New Hobbiton set there to stay
The new Hobbiton movie set will become forever enshrined in the Matatmata landscape when the film crews leave, with permanent materials being used for a "bigger and better" version of the Middle Earth village than seen in The Lord of the Rings.
Brett Hodge, owner of Matamata Post and Rails, which has supplied the timber for The Hobbit duology since construction began in February, told the Waikato Times that Sir Peter Jackson's company Three Foot Six was building the home of the Hobbits to last.
"What they did last time was build a temporary set, but now it's a permanent set," said Mr Hodge, whose business also supplied the timber for the temporary The Lord of the Rings trilogy Hobbiton set.
The hobbit houses will also have meet to building codes for permanent structures.
"Once the filming is over the set will stay as a permanent tourist attraction."
A permanent set is guaranteed to attract back many diehard The Lord of The Rings fans who have visited Hobbiton from overseas as well as win over new visitors.
It will begin a perpetual celebration around the party tree, on the set, where The Fellowship of the Ring began with Bilbo's disappearance.
The Green Dragon, where the dwarf Thorin Oakenshield awaits Bilbo Baggins ahead of their quest, will include a real thatched roof and the nearby Bywater bridge, made from polystyrene blocks resembling stone for The Lord of the Rings, is being rebuilt in permanent stone.
Mr Hodge, who is Matamata born and bred, was jubilant Prime Minister John Key had brokered a deal with Warner Brothers to keep the Hobbit films in New Zealand after industrial action looked set to push the films offshore.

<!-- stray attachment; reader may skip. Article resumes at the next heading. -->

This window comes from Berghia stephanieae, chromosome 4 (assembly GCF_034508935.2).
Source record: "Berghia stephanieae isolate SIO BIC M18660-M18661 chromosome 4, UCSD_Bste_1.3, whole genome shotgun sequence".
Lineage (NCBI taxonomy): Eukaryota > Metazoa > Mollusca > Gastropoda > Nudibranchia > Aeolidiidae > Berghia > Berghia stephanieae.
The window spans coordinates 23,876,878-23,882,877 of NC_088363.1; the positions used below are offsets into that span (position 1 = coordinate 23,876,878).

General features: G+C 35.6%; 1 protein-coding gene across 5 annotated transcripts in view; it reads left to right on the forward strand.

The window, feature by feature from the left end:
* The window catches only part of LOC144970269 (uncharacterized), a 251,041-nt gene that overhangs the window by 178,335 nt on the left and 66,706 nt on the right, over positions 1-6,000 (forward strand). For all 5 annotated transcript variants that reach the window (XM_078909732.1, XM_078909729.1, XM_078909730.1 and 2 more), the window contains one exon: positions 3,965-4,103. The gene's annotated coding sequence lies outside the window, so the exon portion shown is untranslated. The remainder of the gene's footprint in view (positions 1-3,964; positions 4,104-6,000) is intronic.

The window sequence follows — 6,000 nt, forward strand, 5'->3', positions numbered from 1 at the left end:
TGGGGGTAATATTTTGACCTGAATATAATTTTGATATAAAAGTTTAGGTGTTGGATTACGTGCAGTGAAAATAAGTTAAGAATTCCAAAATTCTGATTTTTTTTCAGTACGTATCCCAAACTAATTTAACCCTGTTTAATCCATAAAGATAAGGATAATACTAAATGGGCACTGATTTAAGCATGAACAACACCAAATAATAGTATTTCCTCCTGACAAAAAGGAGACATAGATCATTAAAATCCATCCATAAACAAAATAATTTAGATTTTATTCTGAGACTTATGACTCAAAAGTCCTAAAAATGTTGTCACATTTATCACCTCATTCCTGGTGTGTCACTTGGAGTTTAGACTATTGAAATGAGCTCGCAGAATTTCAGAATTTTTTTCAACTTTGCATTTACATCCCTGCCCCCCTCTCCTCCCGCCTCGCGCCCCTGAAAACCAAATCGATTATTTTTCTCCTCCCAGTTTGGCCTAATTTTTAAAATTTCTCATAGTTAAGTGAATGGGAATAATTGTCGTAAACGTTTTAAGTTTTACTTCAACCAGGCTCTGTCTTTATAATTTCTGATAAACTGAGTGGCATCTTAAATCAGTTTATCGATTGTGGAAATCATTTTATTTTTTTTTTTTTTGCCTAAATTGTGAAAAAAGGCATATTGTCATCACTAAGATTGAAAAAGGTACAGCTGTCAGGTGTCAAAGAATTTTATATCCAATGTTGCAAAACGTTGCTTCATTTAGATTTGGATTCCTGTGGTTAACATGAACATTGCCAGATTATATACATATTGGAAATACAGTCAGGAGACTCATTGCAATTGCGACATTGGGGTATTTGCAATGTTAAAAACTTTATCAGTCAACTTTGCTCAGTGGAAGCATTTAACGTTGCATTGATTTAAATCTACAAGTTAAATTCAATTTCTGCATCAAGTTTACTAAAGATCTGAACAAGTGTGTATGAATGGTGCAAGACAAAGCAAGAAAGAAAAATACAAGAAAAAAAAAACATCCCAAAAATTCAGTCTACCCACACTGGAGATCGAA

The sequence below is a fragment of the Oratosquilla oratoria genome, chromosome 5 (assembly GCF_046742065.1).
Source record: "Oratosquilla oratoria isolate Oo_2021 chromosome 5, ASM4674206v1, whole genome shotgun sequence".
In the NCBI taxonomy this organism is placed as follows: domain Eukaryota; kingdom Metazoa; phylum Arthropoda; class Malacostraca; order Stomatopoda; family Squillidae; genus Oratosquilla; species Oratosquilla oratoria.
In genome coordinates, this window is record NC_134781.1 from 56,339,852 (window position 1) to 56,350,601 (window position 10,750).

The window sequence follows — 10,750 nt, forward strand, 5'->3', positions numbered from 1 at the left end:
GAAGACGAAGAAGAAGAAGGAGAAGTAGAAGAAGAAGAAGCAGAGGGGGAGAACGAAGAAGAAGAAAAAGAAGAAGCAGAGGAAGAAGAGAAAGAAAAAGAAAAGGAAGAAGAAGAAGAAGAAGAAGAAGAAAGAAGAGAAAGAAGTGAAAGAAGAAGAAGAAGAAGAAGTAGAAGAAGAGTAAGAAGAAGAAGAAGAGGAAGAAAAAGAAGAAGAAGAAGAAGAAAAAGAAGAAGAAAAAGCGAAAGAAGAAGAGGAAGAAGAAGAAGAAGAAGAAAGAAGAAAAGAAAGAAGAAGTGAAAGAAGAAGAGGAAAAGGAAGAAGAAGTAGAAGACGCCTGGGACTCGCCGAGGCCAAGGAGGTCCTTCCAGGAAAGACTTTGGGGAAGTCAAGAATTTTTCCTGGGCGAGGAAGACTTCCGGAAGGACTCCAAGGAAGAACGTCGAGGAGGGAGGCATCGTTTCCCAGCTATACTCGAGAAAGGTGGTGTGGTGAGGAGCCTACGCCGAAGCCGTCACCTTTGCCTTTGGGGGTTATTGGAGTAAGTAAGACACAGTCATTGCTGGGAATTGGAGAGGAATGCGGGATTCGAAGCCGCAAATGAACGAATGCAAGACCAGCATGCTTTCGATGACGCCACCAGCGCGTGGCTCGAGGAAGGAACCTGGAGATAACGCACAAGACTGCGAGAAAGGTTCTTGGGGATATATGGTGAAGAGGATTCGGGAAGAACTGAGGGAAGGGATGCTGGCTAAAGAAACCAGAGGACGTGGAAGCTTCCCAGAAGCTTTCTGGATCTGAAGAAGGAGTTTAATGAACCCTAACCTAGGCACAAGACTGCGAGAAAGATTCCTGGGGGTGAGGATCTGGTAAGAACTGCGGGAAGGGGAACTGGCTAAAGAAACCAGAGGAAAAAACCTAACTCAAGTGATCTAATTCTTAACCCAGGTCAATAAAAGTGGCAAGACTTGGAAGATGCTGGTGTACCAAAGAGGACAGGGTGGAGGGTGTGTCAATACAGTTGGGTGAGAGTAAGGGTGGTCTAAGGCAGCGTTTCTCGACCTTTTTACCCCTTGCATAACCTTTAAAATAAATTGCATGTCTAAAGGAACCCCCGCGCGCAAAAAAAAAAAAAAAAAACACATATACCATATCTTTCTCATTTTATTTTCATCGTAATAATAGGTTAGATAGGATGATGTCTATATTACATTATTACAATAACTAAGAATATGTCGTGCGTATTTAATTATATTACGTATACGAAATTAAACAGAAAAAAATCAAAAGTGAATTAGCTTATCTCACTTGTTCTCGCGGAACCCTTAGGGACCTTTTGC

"It's just so right for us to do it, it's just so good for the community," Mr Hodge said. "When you look at the current economic times a lot of people are just fighting for every dollar. Something like this is just the icing on the cake," he said. "It might be time to invest in a Robert Harris cafe in Matamata."
Vic James, a school principal who has run Lord of the Rings tours since 2001, said the Government had come up with a fantastic deal that would benefit all New Zealanders.
Interest in his tours, which visit locations used in The Lord of the Rings across both North and South Islands, had dropped to about half a dozen people per month since fans were waiting for some certainty around the Hobbit films.
Many fans, who had done the tour three or four times, had put off coming back because they wanted to attend The Hobbit premiere which was slated for 2011 but been put back as directorial, money and then industrial woes stalled the film.
"It will be December 2012 and we are expecting well in excess of 100 people on that tour," Mr James said.
"Yay," wrote one overseas fan on the message boards at The Lord of the Rings fan site theonering.net, "this has just decided where to spend my next vacation come spring;)" (sic) Another comment, from a fan calling himself Rochendil, said: "Im a brit, I come from Tolkiens birth place and I couldn't be happier that The Hobbit will be filmed in NZ!!!!"